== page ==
There is no getting around the fact that the industry will look different post COVID-19. I say that because it's reasonable to presume that not all businesses will be able to survive this. I think we're generally quite a resilient bunch of folk in the industry, and most of us get into it because we're primarily passionate about music, and not driven by money.
But it can be a tough industry at the best of times, and we all need to keep the wolves from the door, so I'm expecting to see some changes across the industry. I've already had emails from a few industry friends saying they're exploring new areas of work, which is sad to hear.
For me, one of my biggest concerns is the future of grassroots music venues, as they're such a vital part of artist development, and they're facing very uncertain times. We have the Music Venue Trust who are running their #SaveOurVenues campaign, which is a great initiative to help the most at risk venues, and the last time I checked they'd raised over £1.5 million, for UK venues in just a couple of weeks.
The work they're doing is so important for the venue circuit. I really hope that when all of this is over people are going to extend their support to local venues, because they're really going to need it.
As music trends roll, do you have any predictions for the future ? From your point of view, where is the live music industry headed?
I'm sure we're going to see artistes and the industry utilising the potential of their online social profiles going forward, because this situation has forced everyone to adapt and adopt new ways of working, and innovative ways of engaging with audiences.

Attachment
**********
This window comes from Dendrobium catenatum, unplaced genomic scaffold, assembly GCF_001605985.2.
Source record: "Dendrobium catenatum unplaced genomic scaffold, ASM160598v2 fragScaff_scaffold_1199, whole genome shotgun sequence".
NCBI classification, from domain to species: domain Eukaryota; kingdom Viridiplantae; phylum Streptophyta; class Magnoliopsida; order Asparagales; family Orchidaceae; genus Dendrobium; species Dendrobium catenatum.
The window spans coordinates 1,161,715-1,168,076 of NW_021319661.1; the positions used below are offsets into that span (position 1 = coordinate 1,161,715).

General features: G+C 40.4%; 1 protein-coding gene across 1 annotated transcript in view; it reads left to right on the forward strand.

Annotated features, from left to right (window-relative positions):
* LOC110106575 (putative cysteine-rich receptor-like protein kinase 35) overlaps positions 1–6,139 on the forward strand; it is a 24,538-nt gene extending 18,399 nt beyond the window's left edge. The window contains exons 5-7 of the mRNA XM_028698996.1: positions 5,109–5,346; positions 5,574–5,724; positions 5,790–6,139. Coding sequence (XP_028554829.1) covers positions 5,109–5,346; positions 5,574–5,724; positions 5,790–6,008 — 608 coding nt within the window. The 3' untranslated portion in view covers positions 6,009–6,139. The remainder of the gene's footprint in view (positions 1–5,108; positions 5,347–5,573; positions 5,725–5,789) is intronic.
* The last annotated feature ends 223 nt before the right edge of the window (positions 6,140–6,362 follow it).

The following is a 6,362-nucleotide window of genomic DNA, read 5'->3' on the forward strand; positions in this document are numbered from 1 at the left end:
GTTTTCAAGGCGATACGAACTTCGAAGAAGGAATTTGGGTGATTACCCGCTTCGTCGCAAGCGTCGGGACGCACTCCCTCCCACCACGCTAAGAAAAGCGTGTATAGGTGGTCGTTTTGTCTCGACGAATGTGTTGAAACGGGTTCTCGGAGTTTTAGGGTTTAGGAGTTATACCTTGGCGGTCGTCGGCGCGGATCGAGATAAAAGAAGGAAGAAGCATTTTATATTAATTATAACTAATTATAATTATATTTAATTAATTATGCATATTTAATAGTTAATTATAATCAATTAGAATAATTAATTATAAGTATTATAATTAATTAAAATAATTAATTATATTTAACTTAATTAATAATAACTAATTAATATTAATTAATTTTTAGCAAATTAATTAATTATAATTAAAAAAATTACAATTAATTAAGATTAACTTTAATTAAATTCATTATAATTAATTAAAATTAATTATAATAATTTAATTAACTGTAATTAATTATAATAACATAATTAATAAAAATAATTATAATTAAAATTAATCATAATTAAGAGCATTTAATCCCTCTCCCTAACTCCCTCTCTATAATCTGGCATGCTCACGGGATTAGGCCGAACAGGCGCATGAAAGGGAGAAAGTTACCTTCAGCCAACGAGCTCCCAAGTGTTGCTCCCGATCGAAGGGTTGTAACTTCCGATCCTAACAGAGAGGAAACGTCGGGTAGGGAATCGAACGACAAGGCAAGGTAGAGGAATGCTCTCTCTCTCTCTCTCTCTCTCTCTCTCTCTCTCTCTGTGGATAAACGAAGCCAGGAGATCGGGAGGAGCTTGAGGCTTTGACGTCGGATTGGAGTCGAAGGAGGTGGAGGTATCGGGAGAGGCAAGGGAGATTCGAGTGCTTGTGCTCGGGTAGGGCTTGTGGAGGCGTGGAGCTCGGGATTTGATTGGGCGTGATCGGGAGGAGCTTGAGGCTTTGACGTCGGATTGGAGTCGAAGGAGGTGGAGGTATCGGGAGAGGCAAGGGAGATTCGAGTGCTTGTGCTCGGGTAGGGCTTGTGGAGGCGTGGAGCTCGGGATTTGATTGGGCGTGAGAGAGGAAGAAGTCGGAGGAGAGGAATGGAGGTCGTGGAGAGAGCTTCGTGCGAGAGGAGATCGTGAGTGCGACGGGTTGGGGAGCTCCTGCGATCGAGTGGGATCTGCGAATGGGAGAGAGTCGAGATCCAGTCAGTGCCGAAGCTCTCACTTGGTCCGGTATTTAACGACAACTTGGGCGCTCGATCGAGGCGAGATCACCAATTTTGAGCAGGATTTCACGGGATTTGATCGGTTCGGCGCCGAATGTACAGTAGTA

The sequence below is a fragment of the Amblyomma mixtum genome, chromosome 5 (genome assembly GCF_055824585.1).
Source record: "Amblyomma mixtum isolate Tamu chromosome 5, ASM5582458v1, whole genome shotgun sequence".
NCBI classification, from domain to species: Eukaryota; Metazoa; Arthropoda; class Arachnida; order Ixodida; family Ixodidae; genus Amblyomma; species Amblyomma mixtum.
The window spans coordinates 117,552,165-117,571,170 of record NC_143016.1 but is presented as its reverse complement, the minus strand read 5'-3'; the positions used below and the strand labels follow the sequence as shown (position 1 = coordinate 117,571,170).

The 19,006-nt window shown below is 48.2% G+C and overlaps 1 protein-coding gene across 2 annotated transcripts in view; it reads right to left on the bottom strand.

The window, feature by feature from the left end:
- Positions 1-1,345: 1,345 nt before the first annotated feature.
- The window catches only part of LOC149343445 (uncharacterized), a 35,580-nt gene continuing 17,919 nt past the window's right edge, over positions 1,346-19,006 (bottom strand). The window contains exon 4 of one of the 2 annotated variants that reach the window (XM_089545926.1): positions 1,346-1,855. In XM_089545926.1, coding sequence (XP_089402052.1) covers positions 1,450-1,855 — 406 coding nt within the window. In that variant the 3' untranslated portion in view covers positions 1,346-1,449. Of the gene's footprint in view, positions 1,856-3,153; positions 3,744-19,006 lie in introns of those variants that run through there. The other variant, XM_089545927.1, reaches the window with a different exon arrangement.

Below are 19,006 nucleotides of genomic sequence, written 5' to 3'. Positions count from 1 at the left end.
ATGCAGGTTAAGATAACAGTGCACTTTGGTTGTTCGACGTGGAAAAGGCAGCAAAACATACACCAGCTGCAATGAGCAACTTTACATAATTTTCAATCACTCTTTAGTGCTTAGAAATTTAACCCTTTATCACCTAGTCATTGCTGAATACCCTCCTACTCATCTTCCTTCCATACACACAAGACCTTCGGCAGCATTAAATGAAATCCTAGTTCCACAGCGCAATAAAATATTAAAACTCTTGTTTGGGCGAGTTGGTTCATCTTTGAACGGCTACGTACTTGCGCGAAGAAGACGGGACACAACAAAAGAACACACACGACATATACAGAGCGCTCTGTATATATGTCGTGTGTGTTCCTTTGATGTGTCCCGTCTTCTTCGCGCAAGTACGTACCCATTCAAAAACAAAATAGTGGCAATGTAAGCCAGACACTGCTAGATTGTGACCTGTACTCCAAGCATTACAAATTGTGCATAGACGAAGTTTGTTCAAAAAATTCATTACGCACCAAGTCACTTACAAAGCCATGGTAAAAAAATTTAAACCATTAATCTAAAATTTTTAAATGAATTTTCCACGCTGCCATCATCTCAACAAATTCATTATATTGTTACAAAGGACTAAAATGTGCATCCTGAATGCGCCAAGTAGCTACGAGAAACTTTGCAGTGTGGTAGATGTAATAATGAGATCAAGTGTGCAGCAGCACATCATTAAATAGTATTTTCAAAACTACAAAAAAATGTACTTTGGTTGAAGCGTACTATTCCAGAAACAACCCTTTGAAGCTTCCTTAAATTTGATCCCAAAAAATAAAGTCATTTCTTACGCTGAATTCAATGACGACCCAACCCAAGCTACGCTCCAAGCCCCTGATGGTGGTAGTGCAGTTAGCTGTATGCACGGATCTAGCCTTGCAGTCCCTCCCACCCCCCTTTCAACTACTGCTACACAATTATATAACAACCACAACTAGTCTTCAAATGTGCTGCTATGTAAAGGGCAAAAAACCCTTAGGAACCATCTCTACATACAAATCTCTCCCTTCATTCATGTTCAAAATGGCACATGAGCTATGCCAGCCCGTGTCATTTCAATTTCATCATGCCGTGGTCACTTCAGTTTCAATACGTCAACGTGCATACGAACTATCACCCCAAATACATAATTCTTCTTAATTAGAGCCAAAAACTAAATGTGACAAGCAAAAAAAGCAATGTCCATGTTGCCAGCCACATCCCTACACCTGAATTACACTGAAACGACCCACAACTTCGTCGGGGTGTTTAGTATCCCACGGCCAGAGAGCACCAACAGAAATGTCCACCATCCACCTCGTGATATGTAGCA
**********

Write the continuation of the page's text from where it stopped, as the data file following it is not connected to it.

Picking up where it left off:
So I don't think that's simply a temporary reaction to the current situation, as I think it will continue to some degree. However, while I think there are always lessons to be learnt, I do think talk of a radical 'new normal', where the live sector is suddenly changed forever, is just a bit sensationalist, because I don't believe people really want any significant changes to how they experience live shows.
Sure, artists will continue to use platforms to do the occasional exclusive online shows, and they should, I'm all in for that, but I ultimately think that both artists and audiences really want that connection of being in the same room. We all miss that.
Any comments or open thoughts?
I think the strong sense of community within the music world has been quite heartening throughout all of this, and I really hope that that's something we all can take forward.
EVAN MURRAY is Event Co-ordinator at Live at Heart, Newfoundland, Export Development Officer at Vision 360 (Canada) and Canadian Coordinator at Live at Heart, Sweden. He is also International Music Consultant at Wonderwall Media, India.